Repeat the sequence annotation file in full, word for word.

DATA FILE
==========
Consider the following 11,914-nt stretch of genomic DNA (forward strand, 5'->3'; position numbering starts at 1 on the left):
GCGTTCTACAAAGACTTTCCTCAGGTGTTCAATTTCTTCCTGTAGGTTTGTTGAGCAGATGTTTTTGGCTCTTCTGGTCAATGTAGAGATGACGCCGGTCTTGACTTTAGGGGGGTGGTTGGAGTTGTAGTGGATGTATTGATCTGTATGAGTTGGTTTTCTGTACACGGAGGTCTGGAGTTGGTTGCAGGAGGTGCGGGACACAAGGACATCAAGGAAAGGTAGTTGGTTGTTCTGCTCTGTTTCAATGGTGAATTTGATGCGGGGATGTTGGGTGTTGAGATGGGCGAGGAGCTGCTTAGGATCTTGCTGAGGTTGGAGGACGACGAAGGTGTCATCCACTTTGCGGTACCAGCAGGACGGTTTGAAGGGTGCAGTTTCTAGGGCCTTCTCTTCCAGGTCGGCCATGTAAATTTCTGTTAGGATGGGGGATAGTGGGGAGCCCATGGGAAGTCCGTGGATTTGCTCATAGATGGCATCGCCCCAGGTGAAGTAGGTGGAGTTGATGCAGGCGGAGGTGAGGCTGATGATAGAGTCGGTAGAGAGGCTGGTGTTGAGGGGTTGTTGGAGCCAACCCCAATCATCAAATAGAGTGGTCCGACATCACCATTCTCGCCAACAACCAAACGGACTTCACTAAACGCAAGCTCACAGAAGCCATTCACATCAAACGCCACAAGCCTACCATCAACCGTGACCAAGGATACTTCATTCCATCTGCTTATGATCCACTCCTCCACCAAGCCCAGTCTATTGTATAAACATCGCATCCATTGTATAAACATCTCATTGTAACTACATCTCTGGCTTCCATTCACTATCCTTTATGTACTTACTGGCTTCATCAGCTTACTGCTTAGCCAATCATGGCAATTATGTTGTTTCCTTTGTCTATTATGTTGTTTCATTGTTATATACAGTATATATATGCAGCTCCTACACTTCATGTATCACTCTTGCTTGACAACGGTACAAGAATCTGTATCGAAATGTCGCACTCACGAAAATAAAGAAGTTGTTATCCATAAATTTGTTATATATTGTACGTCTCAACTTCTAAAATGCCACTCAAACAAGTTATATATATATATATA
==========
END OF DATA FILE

Consider the following 11,914-nt stretch of genomic DNA (forward strand, 5'->3'; position numbering starts at 1 on the left):
GCGTTCTACAAAGACTTTCCTCAGGTGTTCAATTTCTTCCTGTAGGTTTGTTGAGCAGATGTTTTTGGCTCTTCTGGTCAATGTAGAGATGACGCCGGTCTTGACTTTAGGGGGGTGGTTGGAGTTGTAGTGGATGTATTGATCTGTATGAGTTGGTTTTCTGTACACGGAGGTCTGGAGTTGGTTGCAGGAGGTGCGGGACACAAGGACATCAAGGAAAGGTAGTTGGTTGTTCTGCTCTGTTTCAATGGTGAATTTGATGCGGGGATGTTGGGTGTTGAGATGGGCGAGGAGCTGCTTAGGATCTTGCTGAGGTTGGAGGACGACGAAGGTGTCATCCACTTTGCGGTACCAGCAGGACGGTTTGAAGGGTGCAGTTTCTAGGGCCTTCTCTTCCAGGTCGGCCATGTAAATTTCTGTTAGGATGGGGGATAGTGGGGAGCCCATGGGAAGTCCGTGGATTTGCTCATAGATGGCATCGCCCCAGGTGAAGTAGGTGGAGTTGATGCAGGCGGAGGTGAGGCTGATGATAGAGTCGGTAGAGAGGCTGGTGTTGAGGGGTTGTTGGAGCCAACCCCAATCATCAAATAGAGTGGTCCGACATCACCATTCTCGCCAACAACCAAACGGACTTCACTAAACGCAAGCTCACAGAAGCCATTCACATCAAACGCCACAAGCCTACCATCAACCGTGACCAAGGATACTTCATTCCATCTGCTTATGATCCACTCCTCCACCAAGCCCAGTCTATTGTATAAACATCGCATCCATTGTATAAACATCTCATTGTAACTACATCTCTGGCTTCCATTCACTATCCTTTATGTACTTACTGGCTTCATCAGCTTACTGCTTAGCCAATCATGGCAATTATGTTGTTTCCTTTGTCTATTATGTTGTTTCATTGTTATATACAGTATATATATGCAGCTCCTACACTTCATGTATCACTCTTGCTTGACAACGGTACAAGAATCTGTATCGAAATGTCGCACTCACGAAAATAAAGAAGTTGTTATCCATAAATTTGTTATATATTGTACGTCTCAACTTCTAAAATGCCACTCAAACAAGTTATATATATATATATA